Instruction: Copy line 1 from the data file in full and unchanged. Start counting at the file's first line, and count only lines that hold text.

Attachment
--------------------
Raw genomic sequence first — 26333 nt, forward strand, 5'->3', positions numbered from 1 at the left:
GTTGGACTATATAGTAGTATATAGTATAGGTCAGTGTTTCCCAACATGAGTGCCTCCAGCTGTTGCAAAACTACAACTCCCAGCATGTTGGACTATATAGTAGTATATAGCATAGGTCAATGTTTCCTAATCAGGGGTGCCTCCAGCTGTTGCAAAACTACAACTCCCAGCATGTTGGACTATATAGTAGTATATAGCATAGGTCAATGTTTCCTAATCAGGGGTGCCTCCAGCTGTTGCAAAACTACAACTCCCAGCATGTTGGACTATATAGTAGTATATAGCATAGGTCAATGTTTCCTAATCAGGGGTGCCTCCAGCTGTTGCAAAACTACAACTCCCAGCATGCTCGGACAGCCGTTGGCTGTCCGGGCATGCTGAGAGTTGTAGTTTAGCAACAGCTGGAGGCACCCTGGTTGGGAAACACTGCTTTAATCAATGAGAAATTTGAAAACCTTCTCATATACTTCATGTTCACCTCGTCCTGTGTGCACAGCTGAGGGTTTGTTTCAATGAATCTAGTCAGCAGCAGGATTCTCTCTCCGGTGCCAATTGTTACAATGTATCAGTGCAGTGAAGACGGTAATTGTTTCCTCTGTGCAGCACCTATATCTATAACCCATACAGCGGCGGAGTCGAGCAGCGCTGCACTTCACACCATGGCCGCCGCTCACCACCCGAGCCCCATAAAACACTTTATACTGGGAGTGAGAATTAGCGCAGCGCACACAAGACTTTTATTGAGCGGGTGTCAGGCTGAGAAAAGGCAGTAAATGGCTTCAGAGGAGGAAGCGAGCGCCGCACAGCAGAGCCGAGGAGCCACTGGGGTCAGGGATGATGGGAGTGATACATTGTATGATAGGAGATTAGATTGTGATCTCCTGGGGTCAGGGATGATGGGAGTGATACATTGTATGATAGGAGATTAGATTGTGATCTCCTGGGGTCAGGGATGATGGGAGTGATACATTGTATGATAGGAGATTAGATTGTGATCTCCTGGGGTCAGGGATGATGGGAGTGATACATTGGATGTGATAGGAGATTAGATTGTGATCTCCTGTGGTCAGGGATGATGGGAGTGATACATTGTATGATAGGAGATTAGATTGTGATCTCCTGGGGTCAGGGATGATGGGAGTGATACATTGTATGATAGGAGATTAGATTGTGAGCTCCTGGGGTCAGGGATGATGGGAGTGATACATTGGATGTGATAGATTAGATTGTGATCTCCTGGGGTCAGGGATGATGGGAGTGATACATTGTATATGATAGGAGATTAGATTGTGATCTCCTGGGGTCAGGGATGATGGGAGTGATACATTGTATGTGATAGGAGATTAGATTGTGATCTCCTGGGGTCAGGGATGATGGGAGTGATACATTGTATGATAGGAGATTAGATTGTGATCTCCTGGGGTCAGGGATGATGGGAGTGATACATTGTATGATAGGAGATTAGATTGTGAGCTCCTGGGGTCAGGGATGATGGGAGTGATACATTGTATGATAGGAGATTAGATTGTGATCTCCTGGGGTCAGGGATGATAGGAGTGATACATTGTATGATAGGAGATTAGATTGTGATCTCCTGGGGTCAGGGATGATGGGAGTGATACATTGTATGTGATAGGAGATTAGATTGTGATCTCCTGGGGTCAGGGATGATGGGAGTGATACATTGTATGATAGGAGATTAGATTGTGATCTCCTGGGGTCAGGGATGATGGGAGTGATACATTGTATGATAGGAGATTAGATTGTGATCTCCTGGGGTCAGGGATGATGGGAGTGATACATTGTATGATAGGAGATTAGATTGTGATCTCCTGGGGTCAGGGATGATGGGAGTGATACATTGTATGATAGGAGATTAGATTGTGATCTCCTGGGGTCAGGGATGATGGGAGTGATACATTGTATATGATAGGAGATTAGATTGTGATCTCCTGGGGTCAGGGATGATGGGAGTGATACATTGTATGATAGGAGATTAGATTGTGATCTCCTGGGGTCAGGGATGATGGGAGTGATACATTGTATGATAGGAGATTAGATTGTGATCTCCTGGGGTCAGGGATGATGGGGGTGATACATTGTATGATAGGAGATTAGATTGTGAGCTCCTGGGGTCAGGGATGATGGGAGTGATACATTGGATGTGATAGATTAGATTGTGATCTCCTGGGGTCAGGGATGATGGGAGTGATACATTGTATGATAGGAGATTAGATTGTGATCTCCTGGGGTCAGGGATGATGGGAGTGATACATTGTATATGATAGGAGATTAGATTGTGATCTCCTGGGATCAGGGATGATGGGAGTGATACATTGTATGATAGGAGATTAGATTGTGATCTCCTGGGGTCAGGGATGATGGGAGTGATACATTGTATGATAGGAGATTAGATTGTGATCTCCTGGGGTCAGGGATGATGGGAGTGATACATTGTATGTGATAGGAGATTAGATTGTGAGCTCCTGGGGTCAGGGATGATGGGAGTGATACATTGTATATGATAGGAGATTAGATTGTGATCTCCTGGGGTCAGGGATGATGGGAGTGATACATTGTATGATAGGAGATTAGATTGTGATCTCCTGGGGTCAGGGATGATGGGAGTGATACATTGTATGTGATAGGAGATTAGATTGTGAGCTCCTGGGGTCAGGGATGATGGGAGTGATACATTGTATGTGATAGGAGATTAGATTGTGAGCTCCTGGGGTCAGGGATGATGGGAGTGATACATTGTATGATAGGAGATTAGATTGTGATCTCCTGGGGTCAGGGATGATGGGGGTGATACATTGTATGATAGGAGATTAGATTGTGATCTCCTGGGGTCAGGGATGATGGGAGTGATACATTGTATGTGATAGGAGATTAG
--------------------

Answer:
Raw genomic sequence first — 26333 nt, forward strand, 5'->3', positions numbered from 1 at the left: